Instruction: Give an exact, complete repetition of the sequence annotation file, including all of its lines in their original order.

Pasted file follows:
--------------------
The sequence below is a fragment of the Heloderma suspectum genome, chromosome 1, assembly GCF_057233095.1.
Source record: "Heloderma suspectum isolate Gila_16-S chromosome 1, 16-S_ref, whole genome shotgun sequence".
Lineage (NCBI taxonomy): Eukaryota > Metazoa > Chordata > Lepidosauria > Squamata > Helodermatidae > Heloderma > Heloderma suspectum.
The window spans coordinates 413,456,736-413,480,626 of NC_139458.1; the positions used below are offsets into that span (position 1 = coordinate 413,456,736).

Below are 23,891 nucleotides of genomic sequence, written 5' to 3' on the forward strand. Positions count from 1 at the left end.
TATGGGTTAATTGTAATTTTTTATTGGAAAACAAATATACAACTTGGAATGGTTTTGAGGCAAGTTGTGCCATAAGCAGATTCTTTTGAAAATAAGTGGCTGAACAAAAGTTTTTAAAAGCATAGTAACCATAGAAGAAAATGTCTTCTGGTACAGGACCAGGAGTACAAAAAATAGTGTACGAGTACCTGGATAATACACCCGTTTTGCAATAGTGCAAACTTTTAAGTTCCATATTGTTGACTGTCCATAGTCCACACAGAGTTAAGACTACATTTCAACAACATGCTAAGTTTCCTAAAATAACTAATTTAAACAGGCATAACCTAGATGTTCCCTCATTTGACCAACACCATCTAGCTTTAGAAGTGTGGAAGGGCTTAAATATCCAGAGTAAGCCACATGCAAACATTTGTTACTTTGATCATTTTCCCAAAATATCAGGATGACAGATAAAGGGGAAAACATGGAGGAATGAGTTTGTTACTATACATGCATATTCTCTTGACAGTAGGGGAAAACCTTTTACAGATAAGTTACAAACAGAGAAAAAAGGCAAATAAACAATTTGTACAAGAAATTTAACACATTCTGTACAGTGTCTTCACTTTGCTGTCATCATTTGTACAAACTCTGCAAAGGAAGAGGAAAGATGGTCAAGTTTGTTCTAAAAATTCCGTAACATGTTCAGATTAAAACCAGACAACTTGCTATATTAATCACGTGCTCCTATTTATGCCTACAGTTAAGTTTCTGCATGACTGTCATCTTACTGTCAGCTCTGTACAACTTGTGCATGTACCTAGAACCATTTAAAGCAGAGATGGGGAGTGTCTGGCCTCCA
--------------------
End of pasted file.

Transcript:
The sequence below is a fragment of the Heloderma suspectum genome, chromosome 1, assembly GCF_057233095.1.
Source record: "Heloderma suspectum isolate Gila_16-S chromosome 1, 16-S_ref, whole genome shotgun sequence".
Lineage (NCBI taxonomy): Eukaryota > Metazoa > Chordata > Lepidosauria > Squamata > Helodermatidae > Heloderma > Heloderma suspectum.
The window spans coordinates 413,456,736-413,480,626 of NC_139458.1; the positions used below are offsets into that span (position 1 = coordinate 413,456,736).

Below are 23,891 nucleotides of genomic sequence, written 5' to 3' on the forward strand. Positions count from 1 at the left end.
TATGGGTTAATTGTAATTTTTTATTGGAAAACAAATATACAACTTGGAATGGTTTTGAGGCAAGTTGTGCCATAAGCAGATTCTTTTGAAAATAAGTGGCTGAACAAAAGTTTTTAAAAGCATAGTAACCATAGAAGAAAATGTCTTCTGGTACAGGACCAGGAGTACAAAAAATAGTGTACGAGTACCTGGATAATACACCCGTTTTGCAATAGTGCAAACTTTTAAGTTCCATATTGTTGACTGTCCATAGTCCACACAGAGTTAAGACTACATTTCAACAACATGCTAAGTTTCCTAAAATAACTAATTTAAACAGGCATAACCTAGATGTTCCCTCATTTGACCAACACCATCTAGCTTTAGAAGTGTGGAAGGGCTTAAATATCCAGAGTAAGCCACATGCAAACATTTGTTACTTTGATCATTTTCCCAAAATATCAGGATGACAGATAAAGGGGAAAACATGGAGGAATGAGTTTGTTACTATACATGCATATTCTCTTGACAGTAGGGGAAAACCTTTTACAGATAAGTTACAAACAGAGAAAAAAGGCAAATAAACAATTTGTACAAGAAATTTAACACATTCTGTACAGTGTCTTCACTTTGCTGTCATCATTTGTACAAACTCTGCAAAGGAAGAGGAAAGATGGTCAAGTTTGTTCTAAAAATTCCGTAACATGTTCAGATTAAAACCAGACAACTTGCTATATTAATCACGTGCTCCTATTTATGCCTACAGTTAAGTTTCTGCATGACTGTCATCTTACTGTCAGCTCTGTACAACTTGTGCATGTACCTAGAACCATTTAAAGCAGAGATGGGGAGTGTCTGGCCTCCA